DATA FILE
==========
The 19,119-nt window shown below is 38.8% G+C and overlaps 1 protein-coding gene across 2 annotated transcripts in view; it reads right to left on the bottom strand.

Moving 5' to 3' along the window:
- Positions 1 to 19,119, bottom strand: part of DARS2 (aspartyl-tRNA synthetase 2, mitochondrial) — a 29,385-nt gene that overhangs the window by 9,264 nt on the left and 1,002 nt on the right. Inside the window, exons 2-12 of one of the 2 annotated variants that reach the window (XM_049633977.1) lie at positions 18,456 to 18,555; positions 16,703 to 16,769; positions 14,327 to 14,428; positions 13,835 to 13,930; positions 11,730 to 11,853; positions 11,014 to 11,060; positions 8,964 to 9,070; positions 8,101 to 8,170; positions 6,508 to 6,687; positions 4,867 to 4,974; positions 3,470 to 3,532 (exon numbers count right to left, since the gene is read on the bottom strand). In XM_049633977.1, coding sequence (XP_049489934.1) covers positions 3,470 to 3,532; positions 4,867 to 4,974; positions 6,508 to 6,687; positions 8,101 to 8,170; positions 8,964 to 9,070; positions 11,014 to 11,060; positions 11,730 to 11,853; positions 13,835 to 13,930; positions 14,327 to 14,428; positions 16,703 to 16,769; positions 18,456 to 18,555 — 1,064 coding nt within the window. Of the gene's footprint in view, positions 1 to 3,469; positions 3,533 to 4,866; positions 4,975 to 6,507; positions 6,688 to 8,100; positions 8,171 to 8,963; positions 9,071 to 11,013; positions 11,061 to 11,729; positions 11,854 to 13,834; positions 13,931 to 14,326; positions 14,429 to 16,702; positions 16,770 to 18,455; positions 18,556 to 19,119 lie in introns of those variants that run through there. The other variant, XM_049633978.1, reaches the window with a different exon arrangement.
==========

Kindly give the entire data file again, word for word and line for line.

The 19,119-nt window shown below is 38.8% G+C and overlaps 1 protein-coding gene across 2 annotated transcripts in view; it reads right to left on the bottom strand.

Moving 5' to 3' along the window:
- Positions 1 to 19,119, bottom strand: part of DARS2 (aspartyl-tRNA synthetase 2, mitochondrial) — a 29,385-nt gene that overhangs the window by 9,264 nt on the left and 1,002 nt on the right. Inside the window, exons 2-12 of one of the 2 annotated variants that reach the window (XM_049633977.1) lie at positions 18,456 to 18,555; positions 16,703 to 16,769; positions 14,327 to 14,428; positions 13,835 to 13,930; positions 11,730 to 11,853; positions 11,014 to 11,060; positions 8,964 to 9,070; positions 8,101 to 8,170; positions 6,508 to 6,687; positions 4,867 to 4,974; positions 3,470 to 3,532 (exon numbers count right to left, since the gene is read on the bottom strand). In XM_049633977.1, coding sequence (XP_049489934.1) covers positions 3,470 to 3,532; positions 4,867 to 4,974; positions 6,508 to 6,687; positions 8,101 to 8,170; positions 8,964 to 9,070; positions 11,014 to 11,060; positions 11,730 to 11,853; positions 13,835 to 13,930; positions 14,327 to 14,428; positions 16,703 to 16,769; positions 18,456 to 18,555 — 1,064 coding nt within the window. Of the gene's footprint in view, positions 1 to 3,469; positions 3,533 to 4,866; positions 4,975 to 6,507; positions 6,688 to 8,100; positions 8,171 to 8,963; positions 9,071 to 11,013; positions 11,061 to 11,729; positions 11,854 to 13,834; positions 13,931 to 14,326; positions 14,429 to 16,702; positions 16,770 to 18,455; positions 18,556 to 19,119 lie in introns of those variants that run through there. The other variant, XM_049633978.1, reaches the window with a different exon arrangement.